BOB I really like the visual assistance, unfortunatly you can't process the information fast enough when skiing or we could just carry the diagrams with us and check body position vs point of turn in referance to the "map"
I find this question real interesting all in it's own , can a developing skier tell when as VSP pointed out when he has felt the "feeling" of the skies passing across your body with no effort and into the next turn?
I only ask this, and VSP or you can take a stab at it ( I know its off the thread a bit but u2 have me thinking) At what point is a skier truely aware of that feeling for the first time, just the mention of the feeling might have strong up and commers thinking " was that the feeling:" ?
I'm going to comment on this, as Bob Barnes spent several ESA's beating into my head the concept of letting your feet pass under your body. So I guess I'm a reasonably good candidate for an average skier who semi-recently learned this.
For a while, letting my feet "go ahead" was something that I actively did; i.e., I would give my feet a little "push" to get "out there". As I've evolved that move, it's become more of a "relaxation of the legs" type of thing. To me, it's now more a matter of letting the momentum of my skis carry through the transition. The only thing I feel anymore is a brief push of my boots into the back of my legs, or at least a loss-of-contact with the boot tongues. It's not a lingering push, as I'm also busy crossing over/under... i.e., getting forwards (meaning downhill) of my skis.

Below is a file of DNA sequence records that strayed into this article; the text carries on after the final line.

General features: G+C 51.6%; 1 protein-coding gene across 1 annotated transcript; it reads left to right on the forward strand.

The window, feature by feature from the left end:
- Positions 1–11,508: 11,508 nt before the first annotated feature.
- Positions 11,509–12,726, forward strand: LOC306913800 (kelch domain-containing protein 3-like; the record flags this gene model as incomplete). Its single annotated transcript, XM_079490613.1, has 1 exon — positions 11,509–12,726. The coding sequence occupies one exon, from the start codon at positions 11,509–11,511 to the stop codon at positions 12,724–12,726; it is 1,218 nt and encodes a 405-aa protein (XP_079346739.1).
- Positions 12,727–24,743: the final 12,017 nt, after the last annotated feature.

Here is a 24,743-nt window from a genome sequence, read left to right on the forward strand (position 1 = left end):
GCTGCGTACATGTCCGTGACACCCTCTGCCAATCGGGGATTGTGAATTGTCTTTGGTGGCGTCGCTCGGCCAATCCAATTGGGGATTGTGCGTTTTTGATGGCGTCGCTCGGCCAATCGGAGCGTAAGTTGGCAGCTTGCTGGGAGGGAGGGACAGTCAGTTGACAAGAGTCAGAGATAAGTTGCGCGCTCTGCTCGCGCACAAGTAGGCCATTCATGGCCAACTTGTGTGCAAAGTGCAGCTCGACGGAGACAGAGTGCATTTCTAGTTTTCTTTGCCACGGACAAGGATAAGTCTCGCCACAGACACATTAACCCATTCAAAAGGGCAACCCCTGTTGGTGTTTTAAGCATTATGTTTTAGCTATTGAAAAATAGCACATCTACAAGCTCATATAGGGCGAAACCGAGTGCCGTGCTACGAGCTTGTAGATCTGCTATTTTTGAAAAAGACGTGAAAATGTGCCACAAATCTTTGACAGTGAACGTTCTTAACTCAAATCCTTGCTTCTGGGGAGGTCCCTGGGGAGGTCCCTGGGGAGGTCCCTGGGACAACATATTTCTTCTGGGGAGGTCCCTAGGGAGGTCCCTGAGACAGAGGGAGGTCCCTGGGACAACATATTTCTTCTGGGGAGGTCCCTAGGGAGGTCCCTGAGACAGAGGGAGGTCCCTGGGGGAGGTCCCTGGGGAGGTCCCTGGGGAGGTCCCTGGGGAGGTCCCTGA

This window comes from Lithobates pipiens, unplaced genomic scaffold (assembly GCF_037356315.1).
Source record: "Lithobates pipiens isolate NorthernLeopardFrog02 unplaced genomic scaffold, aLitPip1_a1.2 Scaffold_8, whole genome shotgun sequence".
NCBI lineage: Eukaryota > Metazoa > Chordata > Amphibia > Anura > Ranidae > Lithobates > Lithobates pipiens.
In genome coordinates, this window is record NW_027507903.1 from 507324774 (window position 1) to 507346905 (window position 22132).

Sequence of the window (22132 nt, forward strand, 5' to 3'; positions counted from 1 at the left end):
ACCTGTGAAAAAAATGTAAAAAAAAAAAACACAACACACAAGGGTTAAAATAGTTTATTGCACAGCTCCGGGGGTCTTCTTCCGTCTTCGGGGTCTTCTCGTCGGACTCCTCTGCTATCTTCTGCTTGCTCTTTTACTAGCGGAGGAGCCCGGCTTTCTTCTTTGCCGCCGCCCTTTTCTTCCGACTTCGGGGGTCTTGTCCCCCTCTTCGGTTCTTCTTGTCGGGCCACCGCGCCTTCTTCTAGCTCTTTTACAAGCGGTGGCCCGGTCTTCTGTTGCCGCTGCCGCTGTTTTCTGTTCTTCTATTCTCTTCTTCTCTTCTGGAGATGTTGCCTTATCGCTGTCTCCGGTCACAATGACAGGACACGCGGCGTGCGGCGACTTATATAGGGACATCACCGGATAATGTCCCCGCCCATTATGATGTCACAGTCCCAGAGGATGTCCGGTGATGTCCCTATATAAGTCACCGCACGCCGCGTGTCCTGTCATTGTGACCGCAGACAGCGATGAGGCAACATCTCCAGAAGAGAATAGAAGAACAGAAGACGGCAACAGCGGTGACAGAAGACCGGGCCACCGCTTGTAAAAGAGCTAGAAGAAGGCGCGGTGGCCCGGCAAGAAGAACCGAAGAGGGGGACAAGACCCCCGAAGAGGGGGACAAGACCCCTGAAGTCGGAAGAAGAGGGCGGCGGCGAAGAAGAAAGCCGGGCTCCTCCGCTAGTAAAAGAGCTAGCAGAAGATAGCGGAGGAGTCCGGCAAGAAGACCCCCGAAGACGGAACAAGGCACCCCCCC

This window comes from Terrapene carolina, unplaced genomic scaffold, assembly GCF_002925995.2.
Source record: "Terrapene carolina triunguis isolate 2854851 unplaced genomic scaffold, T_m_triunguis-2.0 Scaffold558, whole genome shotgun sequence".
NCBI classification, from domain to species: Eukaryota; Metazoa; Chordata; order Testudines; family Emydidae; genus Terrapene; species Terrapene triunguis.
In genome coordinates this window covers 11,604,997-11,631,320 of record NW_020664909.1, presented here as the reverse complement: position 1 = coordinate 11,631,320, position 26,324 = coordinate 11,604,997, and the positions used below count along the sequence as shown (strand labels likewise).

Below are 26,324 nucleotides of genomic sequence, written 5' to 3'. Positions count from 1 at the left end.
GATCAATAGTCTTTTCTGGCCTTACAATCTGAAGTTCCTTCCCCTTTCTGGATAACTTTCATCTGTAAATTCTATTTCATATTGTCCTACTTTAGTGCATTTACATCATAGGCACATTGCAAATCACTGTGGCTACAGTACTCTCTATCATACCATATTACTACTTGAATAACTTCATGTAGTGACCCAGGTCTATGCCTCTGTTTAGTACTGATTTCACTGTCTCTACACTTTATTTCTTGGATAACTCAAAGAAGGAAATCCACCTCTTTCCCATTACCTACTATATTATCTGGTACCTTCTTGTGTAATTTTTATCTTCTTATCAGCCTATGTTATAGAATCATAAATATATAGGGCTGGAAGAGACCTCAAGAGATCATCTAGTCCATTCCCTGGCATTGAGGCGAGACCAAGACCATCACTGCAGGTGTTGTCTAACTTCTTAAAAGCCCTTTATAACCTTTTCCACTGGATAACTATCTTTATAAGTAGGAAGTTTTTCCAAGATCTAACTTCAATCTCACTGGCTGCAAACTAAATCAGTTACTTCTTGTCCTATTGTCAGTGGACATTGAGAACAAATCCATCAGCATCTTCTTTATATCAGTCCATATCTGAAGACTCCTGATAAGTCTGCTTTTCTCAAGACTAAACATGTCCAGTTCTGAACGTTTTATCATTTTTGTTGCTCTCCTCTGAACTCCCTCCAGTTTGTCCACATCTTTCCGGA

Somewhere I have a video of me where halfway through a run I suddenly "got it" and my feet "started going ahead". It's visually obvious when somebody starts doing it, as the turns start coming alive. There's no "hitch" as one turn ends and the next turn begins (or at least less of a "hitch"). I can try to find it if somebody wants to see it.
Basically, when I'm skiing like crap, I start paying attention to getting that little push of my boots hitting the back of my legs. (Note that courtesy of my Booster Straps, my boot cuffs are pretty tight, so it's not much of a move, but it's definitely there). Usually I find (when I'm skiing badly) that I've lost that sensation, and a little focus there brings everything back.
Bob is probably cringing at something I just wrote... But there you have it. That's how I, Joe Average Skier, interpret all this.